Russia's temporary takeover of the Chernobyl site was "very, very dangerous" and has raised radiation levels but they have now returned to normal, the head of the U.N. atomic watchdog said on Tuesday.
"The situation was absolutely abnormal and very, very dangerous," Rafael Grossi told reporters as he arrived at the sarcophagus that covers the nuclear reactor's radioactive remains.
Grossi, head of the International Atomic Energy Agency (IAEA), visited the site on the 36th anniversary of the world's worst nuclear disaster.
Russian troops took over the site on Feb. 24, the first day of Russia's invasion of Ukraine, taking Ukrainian soldiers prisoner and detaining civilian staff.
The occupation lasted until the end of March and raised global fears of nuclear leaks.
Grossi said radiation levels were now "normal."
But he added that "there have been some moments when the levels had gone up because of the movement of the heavy equipment that Russian forces were bringing here and when they left."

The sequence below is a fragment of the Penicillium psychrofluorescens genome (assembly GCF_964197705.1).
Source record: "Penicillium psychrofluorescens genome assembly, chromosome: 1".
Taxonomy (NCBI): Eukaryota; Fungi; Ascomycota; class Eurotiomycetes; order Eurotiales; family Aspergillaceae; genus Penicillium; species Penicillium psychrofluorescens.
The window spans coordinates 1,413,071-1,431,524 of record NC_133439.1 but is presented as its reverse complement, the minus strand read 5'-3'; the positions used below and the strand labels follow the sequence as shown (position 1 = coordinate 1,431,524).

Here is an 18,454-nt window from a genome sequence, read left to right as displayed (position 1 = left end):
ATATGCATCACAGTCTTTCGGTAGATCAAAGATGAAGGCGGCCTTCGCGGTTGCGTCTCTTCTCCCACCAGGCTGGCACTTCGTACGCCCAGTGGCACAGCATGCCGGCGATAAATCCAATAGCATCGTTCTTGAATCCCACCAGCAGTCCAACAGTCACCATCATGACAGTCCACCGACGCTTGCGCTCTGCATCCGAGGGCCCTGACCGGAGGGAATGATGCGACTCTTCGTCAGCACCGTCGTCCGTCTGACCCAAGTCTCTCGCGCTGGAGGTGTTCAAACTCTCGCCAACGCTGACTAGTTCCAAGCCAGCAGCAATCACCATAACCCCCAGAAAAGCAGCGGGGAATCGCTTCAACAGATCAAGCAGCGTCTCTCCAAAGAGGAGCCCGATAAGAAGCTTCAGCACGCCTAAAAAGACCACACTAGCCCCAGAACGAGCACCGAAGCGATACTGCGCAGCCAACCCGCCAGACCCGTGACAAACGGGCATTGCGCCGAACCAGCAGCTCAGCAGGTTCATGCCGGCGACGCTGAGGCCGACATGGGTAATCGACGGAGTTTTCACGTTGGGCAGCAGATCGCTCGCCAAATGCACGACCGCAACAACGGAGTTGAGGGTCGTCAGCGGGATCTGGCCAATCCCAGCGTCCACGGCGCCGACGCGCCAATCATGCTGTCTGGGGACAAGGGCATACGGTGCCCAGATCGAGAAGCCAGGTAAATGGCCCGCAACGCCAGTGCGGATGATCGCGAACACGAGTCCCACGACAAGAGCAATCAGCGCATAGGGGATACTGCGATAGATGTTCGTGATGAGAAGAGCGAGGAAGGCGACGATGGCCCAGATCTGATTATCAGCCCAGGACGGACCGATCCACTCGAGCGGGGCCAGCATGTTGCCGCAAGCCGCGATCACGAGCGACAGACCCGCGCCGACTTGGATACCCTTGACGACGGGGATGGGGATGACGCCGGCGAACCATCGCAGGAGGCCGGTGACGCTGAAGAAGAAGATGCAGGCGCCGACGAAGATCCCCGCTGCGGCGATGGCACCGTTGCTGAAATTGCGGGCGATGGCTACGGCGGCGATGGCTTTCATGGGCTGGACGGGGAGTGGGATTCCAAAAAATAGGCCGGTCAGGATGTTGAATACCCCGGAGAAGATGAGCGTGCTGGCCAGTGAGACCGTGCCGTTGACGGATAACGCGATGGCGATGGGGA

Ukrainian officials have said Russian soldiers might have been exposed to radiation after digging fortifications in "many places" at the site and stirring up clouds of dust with their armored vehicles.
On April 26, 1986, an uncontrolled nuclear chain reaction destroyed the reactor in an accident that was initially covered up by the Soviet authorities.
Many hundreds died though the exact figure remains disputed.
Eventually, 3,50,000 people were evacuated from a 30-kilometer (18.6-mile) radius around the plant, an exclusion zone that remains uninhabited, apart from some elderly residents who returned despite an official ban.
The Chernobyl power station's three other reactors were successively closed, with the latest shutting off in 2000./AFP